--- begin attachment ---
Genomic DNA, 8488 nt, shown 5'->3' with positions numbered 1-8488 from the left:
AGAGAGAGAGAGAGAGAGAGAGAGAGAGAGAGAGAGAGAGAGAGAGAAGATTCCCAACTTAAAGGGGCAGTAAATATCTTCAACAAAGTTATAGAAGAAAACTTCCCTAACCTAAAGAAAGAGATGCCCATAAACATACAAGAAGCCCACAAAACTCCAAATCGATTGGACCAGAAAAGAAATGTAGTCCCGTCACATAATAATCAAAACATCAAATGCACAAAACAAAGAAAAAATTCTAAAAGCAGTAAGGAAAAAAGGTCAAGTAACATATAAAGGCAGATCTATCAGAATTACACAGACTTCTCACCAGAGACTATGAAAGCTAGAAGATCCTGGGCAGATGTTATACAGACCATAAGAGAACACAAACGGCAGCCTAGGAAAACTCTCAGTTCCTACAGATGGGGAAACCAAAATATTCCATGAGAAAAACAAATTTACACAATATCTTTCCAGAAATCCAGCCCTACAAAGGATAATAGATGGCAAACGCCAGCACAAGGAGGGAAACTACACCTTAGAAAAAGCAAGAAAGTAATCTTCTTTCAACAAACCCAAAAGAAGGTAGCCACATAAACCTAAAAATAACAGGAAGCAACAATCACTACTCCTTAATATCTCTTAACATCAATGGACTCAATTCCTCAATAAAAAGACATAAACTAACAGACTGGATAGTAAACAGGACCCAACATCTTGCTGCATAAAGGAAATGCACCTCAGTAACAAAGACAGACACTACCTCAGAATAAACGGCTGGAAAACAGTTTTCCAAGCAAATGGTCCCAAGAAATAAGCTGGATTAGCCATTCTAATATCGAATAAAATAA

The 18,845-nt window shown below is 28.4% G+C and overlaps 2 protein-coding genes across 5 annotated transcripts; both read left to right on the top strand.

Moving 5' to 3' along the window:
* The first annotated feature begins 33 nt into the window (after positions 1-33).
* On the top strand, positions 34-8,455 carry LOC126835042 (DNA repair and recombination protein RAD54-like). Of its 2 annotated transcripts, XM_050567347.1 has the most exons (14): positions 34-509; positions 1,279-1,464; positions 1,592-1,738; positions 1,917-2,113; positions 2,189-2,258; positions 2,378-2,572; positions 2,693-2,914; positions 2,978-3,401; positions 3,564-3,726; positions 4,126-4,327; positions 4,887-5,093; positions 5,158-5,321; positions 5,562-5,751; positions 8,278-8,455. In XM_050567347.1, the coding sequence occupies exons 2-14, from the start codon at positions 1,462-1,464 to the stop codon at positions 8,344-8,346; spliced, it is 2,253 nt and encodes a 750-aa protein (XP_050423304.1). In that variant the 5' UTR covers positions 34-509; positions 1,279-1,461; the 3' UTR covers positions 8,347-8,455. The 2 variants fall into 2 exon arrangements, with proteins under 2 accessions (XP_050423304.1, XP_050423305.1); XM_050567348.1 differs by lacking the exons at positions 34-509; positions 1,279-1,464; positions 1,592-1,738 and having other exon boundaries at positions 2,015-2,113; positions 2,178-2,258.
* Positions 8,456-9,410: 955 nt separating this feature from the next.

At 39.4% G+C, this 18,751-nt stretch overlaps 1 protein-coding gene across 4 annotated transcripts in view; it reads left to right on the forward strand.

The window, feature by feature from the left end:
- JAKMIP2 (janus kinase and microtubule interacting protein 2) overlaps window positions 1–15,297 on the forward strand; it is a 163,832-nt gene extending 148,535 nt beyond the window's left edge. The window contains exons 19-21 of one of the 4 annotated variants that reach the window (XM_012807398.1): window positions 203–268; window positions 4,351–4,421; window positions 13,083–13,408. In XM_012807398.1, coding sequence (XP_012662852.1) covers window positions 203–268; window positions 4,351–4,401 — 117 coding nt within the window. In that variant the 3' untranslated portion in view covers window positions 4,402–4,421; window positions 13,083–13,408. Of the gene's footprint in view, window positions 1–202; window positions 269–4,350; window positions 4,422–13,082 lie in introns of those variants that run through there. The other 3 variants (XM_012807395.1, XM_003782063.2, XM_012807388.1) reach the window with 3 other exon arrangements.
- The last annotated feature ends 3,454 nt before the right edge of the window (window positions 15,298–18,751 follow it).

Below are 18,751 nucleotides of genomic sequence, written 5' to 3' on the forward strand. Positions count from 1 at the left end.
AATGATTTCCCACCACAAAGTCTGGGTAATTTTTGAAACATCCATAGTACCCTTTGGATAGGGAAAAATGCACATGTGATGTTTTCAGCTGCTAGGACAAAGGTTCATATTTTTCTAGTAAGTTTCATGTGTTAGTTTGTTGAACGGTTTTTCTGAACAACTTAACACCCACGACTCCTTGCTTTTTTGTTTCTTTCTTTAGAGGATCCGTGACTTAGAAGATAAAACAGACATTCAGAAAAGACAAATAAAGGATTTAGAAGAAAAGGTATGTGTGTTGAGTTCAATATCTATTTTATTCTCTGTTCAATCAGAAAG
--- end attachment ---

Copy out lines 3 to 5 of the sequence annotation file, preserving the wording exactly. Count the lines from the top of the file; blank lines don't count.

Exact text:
The 18,845-nt window shown below is 28.4% G+C and overlaps 2 protein-coding genes across 5 annotated transcripts; both read left to right on the top strand.

Moving 5' to 3' along the window:
* The first annotated feature begins 33 nt into the window (after positions 1-33).